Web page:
Jon P. answered • 04/10/15

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Because of the complexity of the various probabilities, I think you have to look at each of the possible cases and figure out the probability for each one.

There are three ways this can happen:

1. Profitable in years 1 and 2, and not year 3

2. Profitable in years 1 and 3, and not year 2

3. Profitable in years 2 and 3, and not year 1

Each of these is mutually exclusive -- you can't have more than one of these cases occur. So when you calculate the probabilities of each one, you just have to add them together to get the probability that one of them will occur.

Case 1: The probability of being profitable in year 1 is 0.3. If it's profitable in year 1, then the probability of being profitable in year 2 is 0.6. If it's profitable in year 2, the probability that it will be profitable in year 3 is 0.6, so the probability that it WON'T be profitable in year 3 is 1 - 0.6, or 0.4. So the probability that this case will occur is 0.3 * 0.6 * 0.4 = 0.072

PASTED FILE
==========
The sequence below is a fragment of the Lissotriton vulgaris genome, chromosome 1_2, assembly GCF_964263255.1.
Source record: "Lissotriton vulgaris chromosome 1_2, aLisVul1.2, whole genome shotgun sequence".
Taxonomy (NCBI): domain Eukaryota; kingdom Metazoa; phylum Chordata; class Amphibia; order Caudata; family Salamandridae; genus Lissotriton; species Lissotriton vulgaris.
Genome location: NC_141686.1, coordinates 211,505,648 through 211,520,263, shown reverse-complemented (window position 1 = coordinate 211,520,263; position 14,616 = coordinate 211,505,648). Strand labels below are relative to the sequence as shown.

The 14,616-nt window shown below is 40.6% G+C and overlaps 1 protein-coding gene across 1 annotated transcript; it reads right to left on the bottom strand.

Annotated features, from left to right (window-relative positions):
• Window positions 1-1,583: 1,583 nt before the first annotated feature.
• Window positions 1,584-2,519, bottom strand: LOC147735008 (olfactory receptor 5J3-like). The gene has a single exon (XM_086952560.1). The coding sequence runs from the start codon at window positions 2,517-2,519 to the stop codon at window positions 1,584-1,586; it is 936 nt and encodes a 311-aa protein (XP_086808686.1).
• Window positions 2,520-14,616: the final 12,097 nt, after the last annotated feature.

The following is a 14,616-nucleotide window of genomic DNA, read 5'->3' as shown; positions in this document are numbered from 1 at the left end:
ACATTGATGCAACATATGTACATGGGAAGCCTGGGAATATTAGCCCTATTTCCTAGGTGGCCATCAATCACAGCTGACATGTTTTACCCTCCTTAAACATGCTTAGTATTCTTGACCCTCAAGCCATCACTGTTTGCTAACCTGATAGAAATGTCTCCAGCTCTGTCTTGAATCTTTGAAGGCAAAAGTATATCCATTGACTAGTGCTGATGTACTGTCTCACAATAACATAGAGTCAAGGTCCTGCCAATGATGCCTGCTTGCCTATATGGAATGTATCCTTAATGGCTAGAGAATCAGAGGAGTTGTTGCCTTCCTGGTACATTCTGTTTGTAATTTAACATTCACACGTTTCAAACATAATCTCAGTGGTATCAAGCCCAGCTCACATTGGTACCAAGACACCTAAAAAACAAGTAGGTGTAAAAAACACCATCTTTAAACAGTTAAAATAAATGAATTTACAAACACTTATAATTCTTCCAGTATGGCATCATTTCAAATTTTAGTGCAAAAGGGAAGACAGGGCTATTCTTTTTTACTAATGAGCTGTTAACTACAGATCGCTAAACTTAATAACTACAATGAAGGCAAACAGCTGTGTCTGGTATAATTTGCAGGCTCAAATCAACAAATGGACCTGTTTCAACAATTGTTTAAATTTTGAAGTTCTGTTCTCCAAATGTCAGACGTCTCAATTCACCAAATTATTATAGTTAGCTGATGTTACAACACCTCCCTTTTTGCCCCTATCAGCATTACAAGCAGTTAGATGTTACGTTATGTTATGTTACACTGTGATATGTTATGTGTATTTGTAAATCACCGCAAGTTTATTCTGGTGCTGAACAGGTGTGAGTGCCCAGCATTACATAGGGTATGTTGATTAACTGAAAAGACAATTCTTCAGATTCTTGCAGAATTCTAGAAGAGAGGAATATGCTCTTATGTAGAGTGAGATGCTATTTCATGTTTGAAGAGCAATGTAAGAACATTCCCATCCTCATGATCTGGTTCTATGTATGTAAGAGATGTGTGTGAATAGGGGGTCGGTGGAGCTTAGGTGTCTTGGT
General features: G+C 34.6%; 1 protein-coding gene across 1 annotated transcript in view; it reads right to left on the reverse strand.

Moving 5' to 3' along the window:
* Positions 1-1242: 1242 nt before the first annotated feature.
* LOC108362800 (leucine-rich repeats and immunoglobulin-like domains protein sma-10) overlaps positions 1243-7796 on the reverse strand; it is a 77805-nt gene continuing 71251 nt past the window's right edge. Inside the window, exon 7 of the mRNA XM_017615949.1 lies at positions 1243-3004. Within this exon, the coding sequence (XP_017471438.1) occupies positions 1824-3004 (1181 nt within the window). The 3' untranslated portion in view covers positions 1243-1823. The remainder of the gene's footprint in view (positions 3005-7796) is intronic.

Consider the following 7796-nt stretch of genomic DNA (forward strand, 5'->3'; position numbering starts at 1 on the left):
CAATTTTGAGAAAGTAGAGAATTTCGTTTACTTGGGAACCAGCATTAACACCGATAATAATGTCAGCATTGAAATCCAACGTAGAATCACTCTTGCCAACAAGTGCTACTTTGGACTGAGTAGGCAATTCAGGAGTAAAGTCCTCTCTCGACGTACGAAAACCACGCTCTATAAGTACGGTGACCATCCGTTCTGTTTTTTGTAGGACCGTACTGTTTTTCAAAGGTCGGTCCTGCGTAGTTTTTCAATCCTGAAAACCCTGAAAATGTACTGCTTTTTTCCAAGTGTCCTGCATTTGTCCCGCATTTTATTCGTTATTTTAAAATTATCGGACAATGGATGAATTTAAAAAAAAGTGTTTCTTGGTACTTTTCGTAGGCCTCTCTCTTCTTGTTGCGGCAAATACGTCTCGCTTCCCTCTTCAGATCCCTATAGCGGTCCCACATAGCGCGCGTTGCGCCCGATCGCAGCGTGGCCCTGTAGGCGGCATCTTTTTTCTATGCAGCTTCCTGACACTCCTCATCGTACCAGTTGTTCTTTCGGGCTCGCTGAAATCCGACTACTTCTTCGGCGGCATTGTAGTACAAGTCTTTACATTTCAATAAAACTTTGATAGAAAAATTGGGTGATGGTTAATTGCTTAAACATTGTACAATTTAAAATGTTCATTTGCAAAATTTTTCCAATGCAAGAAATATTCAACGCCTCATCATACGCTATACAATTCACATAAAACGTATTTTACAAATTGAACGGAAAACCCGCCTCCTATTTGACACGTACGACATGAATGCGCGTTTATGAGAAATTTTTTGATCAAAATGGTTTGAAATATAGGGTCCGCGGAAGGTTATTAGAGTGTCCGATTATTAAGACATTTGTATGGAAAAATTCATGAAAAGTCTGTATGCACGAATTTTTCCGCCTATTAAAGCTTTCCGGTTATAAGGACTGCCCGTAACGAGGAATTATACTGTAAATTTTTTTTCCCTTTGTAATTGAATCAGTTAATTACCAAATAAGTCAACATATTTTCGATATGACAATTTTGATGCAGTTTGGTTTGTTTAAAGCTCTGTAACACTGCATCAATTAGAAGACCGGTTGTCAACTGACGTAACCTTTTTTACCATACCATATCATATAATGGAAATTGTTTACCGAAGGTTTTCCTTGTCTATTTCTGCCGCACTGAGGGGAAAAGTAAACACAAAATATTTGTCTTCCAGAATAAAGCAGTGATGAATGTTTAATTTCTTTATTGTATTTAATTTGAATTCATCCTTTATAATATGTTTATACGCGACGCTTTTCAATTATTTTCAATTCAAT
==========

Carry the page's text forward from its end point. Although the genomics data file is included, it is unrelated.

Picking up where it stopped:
Case 2: The probability of being profitable in year 1 is 0.3. If it's profitable in year 1, then the probability of being profitable in year 2 is 0.6, so the probability that it WON'T be profitable in year 2 is 1 - 0.6, or 0.4. If it's NOT profitable in year 2, then the probability that it will be profitable in year 3 is 0.3. So the probability of this case occurring is 0.3 * 0.4 * 0.3 = 0.036

Case 3: The probability of being profitable in year 1 is 0.3, so the probability of NOT being profitable in year 1 is 0.7. If it's not profitable in year 1, then the probability of being profitable in year 2 is 0.3. If it's profitable in year 2, then the probability of being profitable in year 3 is 0.6. So the probability of this case occurring is 0.7 * 0.3 * 0.6 = 0.126

The sum of the three probabilities is 0.072 + 0.036 + 0.126 = 0.234